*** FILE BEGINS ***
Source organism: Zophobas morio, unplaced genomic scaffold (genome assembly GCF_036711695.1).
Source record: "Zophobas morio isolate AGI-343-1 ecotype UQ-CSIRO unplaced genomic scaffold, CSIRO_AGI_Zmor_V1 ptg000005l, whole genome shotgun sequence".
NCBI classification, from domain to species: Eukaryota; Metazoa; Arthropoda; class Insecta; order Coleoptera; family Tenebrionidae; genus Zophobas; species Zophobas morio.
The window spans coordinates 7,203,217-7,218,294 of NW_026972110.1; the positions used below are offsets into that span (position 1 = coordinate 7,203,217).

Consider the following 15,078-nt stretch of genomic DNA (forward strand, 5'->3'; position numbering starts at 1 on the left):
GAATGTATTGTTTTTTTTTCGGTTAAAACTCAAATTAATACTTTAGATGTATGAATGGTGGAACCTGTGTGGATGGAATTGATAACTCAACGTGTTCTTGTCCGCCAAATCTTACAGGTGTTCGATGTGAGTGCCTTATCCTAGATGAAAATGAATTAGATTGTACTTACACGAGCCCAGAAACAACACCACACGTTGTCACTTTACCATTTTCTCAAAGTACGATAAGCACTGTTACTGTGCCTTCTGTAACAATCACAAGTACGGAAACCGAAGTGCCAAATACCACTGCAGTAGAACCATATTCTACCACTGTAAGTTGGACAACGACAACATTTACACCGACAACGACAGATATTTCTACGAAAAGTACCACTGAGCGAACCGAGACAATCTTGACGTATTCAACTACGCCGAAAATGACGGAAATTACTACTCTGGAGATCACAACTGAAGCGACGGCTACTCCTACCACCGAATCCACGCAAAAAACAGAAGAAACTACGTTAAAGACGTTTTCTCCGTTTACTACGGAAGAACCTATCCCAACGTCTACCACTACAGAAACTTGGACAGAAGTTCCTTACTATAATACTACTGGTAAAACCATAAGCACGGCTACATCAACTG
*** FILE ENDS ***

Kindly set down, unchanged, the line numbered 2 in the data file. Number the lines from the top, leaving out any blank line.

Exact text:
Source record: "Zophobas morio isolate AGI-343-1 ecotype UQ-CSIRO unplaced genomic scaffold, CSIRO_AGI_Zmor_V1 ptg000005l, whole genome shotgun sequence".